82 kg

Once again, 82 is an under-the-radar field. But, take a closer look. Tommy Brackett (USOPTC) — returning U23 National champ, Senior Nat’l runner-up; George Sikes (NYAC/NTS), ‘18 U23 World Team member; Jake Hendricks (Penn RTC), ‘17 Cadet World Team; James Burks (MWC), ‘18 Cadet World Team… Brackett is the clubhouse leader, as this weight is a great fit for him and has been. Moreover, no other young upper-weight in the US minds position as well. He just has a habit of getting himself into trouble with officials when it comes to grey area passive concerns. Sikes is not far behind Brackett by any stretch, and his competitiveness is what keeps him in the game time and time again. But Burks and Hendricks are the thoroughbred “total wrestling athletes” coming to the party. Any combination of these pairings, especially early on, could determine the course of the entire tournament. What you’d like to see is someone like Dane Harter (Gator) fight their way into the argument to keep everyone honest about the whole thing. 

87 kg

Pretense is absent for 87 in 2021. Spencer Woods is the favorite. There is no need to force the conversation. “The Alaskan Assassin”, coming off of his first Senior title last month as well as an impactful outing in Fort Worth, is comfortable at 87 — and it shows. All of the quickness and angles he brandished as an 82 are enhanced in this more plodding division; his eagerness to hit the trenches in the pummel is another asset. ‘19 Cadet World Team/Fargo champ Tyler “Truck” Hannah (Dubuque WC) had designs on the Junior squad in April, but that didn’t pan out for him. He hasn’t missed a beat training since that event, which is why he will threaten in spaces. We like Mac Kukowski, too, because he is legit, iron-tough, and on the road to somewhere special eventually. But for now, even accounting for some of the talented part-timers who are registered, this Trials has Woods’ name written all over it barring a very significant upset. 

97 kg

Two-time National Champion Nick Boykin (Sunkist/Ohio RTC) has fully completed the transformation from can’t-miss upper-weight prospect to very serious Senior athlete. With that in mind, this is a World Team he’d like to put in his pocket. Will he be challenged? Sure. Chad Porter (Sunkist), who was clipped by Boykin in the October National final, is right there with “Big Nick” in virtual lockstep. Porter’s skill-set is expansive. His capability is not beneath Boykin’s, either. The differences are slim, but Boykin exhibits a touch more conviction in positional quagmires. Guy Patron (Dubuque WC), he is a potential problem. He has been in the running lately, and his increasing experience is going to complete the puzzle sooner or later. More than a sleeper, perhaps. If Keaton Fanning (NMU/NTS) is primed… If he is in shape, if he is sharp, and not willing to concede or get squirrely on bottom, a tone-setting type of performance is on the table.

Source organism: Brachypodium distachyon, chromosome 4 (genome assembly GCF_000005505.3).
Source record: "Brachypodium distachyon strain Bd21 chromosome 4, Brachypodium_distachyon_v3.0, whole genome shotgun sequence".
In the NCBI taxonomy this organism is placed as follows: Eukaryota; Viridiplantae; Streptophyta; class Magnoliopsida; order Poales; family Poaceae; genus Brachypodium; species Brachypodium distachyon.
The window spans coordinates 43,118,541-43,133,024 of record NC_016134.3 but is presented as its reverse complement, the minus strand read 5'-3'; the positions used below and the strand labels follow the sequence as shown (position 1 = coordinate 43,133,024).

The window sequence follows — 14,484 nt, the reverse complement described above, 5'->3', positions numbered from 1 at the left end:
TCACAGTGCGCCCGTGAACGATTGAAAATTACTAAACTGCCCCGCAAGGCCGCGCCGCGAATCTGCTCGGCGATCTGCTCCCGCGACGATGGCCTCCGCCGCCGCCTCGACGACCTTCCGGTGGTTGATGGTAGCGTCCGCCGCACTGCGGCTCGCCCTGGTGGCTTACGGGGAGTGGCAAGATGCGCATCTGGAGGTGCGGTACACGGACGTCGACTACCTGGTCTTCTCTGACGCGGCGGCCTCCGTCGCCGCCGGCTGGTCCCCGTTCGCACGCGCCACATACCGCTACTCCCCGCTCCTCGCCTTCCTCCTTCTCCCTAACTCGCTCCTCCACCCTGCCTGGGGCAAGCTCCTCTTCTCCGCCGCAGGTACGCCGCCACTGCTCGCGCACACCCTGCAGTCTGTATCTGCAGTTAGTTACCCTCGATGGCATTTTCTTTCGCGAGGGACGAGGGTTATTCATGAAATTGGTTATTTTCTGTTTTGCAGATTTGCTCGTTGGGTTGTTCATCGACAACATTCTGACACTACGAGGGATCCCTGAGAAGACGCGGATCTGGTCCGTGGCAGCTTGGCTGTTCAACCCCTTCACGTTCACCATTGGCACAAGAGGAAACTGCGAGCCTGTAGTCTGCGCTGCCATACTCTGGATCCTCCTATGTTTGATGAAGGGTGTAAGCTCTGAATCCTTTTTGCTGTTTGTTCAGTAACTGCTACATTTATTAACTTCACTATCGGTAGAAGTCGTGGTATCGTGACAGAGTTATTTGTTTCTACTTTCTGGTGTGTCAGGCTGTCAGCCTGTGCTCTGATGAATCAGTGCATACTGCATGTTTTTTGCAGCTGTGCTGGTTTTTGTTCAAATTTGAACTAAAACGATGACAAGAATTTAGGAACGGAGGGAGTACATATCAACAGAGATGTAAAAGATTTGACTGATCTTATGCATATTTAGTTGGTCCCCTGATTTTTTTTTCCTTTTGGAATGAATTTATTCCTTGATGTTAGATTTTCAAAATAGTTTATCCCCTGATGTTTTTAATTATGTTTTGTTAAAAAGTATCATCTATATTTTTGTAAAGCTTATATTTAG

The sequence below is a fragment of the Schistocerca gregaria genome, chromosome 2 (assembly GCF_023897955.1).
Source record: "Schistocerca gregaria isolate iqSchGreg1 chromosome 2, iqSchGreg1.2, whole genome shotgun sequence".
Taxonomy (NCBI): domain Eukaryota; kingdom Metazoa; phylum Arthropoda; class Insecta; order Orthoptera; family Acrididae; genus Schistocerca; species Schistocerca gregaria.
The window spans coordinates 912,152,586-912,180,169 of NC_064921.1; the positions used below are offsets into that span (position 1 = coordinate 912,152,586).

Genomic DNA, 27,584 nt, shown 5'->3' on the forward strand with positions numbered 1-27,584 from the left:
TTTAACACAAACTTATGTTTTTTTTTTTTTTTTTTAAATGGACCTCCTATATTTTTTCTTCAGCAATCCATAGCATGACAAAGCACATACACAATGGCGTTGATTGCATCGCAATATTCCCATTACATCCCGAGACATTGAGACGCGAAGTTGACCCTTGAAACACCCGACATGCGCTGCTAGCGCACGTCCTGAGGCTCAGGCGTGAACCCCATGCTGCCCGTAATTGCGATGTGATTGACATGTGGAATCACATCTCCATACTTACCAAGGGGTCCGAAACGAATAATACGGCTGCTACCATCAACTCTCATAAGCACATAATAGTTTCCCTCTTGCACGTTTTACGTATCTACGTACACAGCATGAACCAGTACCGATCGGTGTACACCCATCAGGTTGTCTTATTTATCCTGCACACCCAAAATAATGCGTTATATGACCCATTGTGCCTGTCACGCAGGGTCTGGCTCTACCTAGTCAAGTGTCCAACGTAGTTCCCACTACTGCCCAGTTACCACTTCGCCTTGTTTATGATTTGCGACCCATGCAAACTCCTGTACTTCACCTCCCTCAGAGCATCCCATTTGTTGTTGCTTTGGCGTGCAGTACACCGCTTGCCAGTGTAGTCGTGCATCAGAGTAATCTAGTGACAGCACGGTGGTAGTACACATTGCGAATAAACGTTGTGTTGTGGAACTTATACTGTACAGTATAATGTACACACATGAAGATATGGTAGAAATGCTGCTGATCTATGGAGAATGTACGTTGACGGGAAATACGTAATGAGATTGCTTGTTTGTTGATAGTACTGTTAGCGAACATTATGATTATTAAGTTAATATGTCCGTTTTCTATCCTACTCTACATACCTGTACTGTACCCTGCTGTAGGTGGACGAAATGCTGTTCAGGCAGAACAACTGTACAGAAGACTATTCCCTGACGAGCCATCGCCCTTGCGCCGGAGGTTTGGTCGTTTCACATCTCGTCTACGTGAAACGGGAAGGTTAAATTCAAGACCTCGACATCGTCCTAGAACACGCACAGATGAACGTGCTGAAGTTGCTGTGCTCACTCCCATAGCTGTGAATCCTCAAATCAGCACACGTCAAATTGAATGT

130 kg

Which one of the young monsters at heavyweight will be daring enough? Hardened enough? Patient enough, and poised enough, to not blink should Mr. Schultz toe the line against them? Schultz has been tested on occasion domestically below Senior. We’ve seen it. But these days, at a tournament like this? He’s almost Mike Tyson circa 1986-1996, when the only drama was when the finish would arrive, not how, or what it might entail. It also is worthy to mention that Schultz wants this. Pretty badly. After all, he’s in the midst of World medal drought (two whole years!). Lee Herrington (Nebraska Golden Eagles) won this bracket, sans Schultz, in November. Brandon Metz (Bison) — former age-group star and recent Senior performer — is a very promising big man in his own right — and Austin Emerson (Nebraska Wrestling TC) could easily develop into a stout full-timer if he so chooses. Schultz is the rare athlete who hopes to be pushed on US shores because he understands the value of viable domestic opposition. Herrington, Metz, and Emerson can provide that if given the chance. So long as they are willing to be daring enough to press the matter when it counts.